As we prepare for our 2019 ATMAT Family convention in Colorado, I am flooded with memories of earlier times, our beginnings and the series of events that got us to where we are now. Since Belize plays such a major and nascent role in the birth of our profession, my thoughts often return to when I first arrived in Belize from Florida, alone and pregnant in 1976. I had been working at the Shangri-la Institute of Natural Hygiene as the Health Director where my duties were mostly to supervise clients on water fasts. I met a dude and after twelve years of fertility challenges, woke up one morning and knew I was pregnant. Within only a few weeks I accepted an invitation to be co-caretaker on a 200 acre tract of land where the owner of Shangri-la grew organic fruits for his health resort. Eight months later, my beautiful daughter Crystal Ray was born right into the first rays of the rising sun that sparkled like crystals on the dew. In a tiny thatched hut in the middle of a corn field, my neighbors Mick and Lucy Fleming, inexperienced but willing to read books on natural childbirth, helped deliver her. One wall of the hut, made of chicken wire, was covered with a pumpkin vine! I came with $1700 USD and with that money built two little thatch huts; one was an open-air kitchen and the other was our bedroom-living room. Four years later, I left with $1700 USD. Don’t ask me how. I don’t know. Those years with my baby in our jungle dwelling were some of the happiest of my life. Our cozy thatch huts, tucked away in the bush, overlooked a field of bananas and vegetables. At the time, I did not know nor had I ever heard of Don Elijio Panti even though his village, San Antonio, was only a few miles down the road. I made a good living as a self-styled massage therapist treating farmers and Mennonite neighbors.
For a time I was being vigorously courted by a horse-and-buggy Mennonite widower with five children and a bushy red beard who said to me one day with lust in his eyes, “I see your unfortunate situation and I believe with Jesus’ help we could be a comfort to each other.” Even his teen-aged daughters tried to convince me to marry their father and be the mother they so desperately wanted. Imagine how different our lives could have turned out had that been my future. But….not likely.
One Christmas, I took two-year old Crystal to Florida to visit family. My brother, Frank, was also visiting from Chicago and my son Jim had been living with my parents to attend high-school. Frank had a chronic back ache and was about to undergo surgery. We agreed that I would massage him daily and see if it would help. I had no formal training at the time but my hands just always seemed to know what to do. Within a week the backache was completely gone. He and my parents encouraged me to return to Chicago with Frank and enter the Chicago National College of Naprapathy to earn a proper degree or, my Dad said, “You will be a second-class citizen all your life.”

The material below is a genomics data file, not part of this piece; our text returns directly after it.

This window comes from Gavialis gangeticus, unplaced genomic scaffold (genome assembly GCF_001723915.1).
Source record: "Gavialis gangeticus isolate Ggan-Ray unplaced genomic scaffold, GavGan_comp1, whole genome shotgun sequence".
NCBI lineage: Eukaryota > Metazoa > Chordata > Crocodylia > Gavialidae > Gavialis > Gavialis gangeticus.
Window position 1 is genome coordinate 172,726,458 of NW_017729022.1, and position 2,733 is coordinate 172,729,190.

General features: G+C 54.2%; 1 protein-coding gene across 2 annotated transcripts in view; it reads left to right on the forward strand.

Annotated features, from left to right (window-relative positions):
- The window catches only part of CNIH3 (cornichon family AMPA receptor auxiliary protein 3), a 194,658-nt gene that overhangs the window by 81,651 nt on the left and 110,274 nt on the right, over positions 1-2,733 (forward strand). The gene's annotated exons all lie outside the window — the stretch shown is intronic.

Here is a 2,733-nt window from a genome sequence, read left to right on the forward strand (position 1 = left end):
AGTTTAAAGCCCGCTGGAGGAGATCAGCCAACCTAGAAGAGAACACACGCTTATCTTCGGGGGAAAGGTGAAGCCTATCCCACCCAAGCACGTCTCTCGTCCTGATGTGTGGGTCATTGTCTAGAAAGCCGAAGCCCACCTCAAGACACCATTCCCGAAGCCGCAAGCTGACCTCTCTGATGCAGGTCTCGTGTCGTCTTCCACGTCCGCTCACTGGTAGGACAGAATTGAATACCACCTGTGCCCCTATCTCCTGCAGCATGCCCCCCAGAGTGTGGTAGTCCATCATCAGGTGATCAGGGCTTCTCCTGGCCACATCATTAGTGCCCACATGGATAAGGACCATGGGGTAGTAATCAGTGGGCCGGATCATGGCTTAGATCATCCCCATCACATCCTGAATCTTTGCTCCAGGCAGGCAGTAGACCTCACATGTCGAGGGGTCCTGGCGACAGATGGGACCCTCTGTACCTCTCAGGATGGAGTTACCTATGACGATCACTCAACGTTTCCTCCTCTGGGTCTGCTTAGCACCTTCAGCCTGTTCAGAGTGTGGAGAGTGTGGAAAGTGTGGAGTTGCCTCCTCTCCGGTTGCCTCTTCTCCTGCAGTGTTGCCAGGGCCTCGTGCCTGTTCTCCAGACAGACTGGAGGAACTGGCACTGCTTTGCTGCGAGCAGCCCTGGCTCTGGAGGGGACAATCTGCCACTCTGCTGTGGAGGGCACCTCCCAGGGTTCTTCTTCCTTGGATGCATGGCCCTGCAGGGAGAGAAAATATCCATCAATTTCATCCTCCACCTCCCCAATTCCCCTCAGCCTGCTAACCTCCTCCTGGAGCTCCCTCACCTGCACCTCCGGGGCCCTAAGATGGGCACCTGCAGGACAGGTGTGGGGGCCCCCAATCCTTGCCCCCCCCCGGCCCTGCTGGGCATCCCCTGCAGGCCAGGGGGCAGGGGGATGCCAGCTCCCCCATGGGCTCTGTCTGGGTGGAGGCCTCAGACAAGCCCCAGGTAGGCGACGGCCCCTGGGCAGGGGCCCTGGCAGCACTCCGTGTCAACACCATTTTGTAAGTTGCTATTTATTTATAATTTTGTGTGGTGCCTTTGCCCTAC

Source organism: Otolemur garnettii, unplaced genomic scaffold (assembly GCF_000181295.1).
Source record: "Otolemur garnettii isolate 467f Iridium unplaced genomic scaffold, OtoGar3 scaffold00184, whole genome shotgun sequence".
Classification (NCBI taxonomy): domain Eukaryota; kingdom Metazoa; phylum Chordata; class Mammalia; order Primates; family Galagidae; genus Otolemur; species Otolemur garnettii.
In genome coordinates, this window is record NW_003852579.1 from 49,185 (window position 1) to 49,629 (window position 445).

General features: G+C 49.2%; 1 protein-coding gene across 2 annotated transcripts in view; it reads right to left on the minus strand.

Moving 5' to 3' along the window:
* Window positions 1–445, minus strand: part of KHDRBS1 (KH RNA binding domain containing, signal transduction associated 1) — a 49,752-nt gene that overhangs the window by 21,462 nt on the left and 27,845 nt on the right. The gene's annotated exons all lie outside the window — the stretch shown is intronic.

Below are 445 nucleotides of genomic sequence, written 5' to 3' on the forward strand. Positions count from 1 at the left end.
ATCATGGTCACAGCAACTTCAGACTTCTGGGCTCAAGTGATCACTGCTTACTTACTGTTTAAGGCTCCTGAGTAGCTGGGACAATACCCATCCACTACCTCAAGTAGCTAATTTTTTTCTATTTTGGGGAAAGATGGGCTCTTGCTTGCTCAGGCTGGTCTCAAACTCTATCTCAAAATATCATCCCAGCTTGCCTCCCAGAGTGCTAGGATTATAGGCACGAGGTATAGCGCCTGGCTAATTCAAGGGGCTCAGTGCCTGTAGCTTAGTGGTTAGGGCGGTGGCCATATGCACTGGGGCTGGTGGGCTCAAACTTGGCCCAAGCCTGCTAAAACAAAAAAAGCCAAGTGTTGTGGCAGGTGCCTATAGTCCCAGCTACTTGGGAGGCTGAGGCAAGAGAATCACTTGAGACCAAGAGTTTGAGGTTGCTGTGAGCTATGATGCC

I did not have enough college credits in science to be admitted but based on life experience they agreed to let me in on a trial basis. Four years later, I graduated with honors. My husband, Greg, entered the College of Naprapathy at the same time as I did. Our romance bloomed. I told him that I intended to return to Belize after graduation as I felt that my destiny awaited me there. When he married me, he not only became a step-father but was also headed for the adventure of a life-time in the teeming jungles of Belize, a country he had never heard of. “I would have followed you to the ends of the Earth,” he said only last week. Our parents and family thought we were mad to leave after getting advanced degrees in Naprapathy. To add fuel to the flames, the political situation in Central America was seriously bad at the time with civil war in Honduras, kidnappings for ransom and drug cartels gaining fierce power. We graduated from the College of Naprapathy in October of 1981 and immediately after purchased our thirty-two acres of high-bush jungle – sight unseen. Knowing that it was on a river right next to Mick and Lucy Fleming who also had a child about the same age as Crystal was enough. In April of 1982 we arrived in Belize, one year after the country was granted Independence from Britain.
We started a practice together in San Ignacio and continued treating clients with Naprapathy, herbs and diet for almost forty years. The early years were a constant struggle to keep the bush from encroaching into, over and on our houses. Our first buildings were made of bush materials; one a kitchen/living room and the other for bedrooms. Greg built an elegant two-seater out house in the middle of a field of banana plants. We showered under a three hundred gallon water tank or in the rain. For several years our life was like a permanent camping trip. Crystal went to school in a river dory with the Fleming children. Other riverside dwellers jumped into the dugout with sacks of live chickens, avocados and even some pigs and puppies for sale in the local market.
Often, I am asked, “How did you end up in Belize?” It was part wanderlust and a quest for adventure; it was a need for medical freedom, a year-round growing season and racial harmony. We found all that and so much more. In 1983 I met Don Elijio Panti and the rest is our history.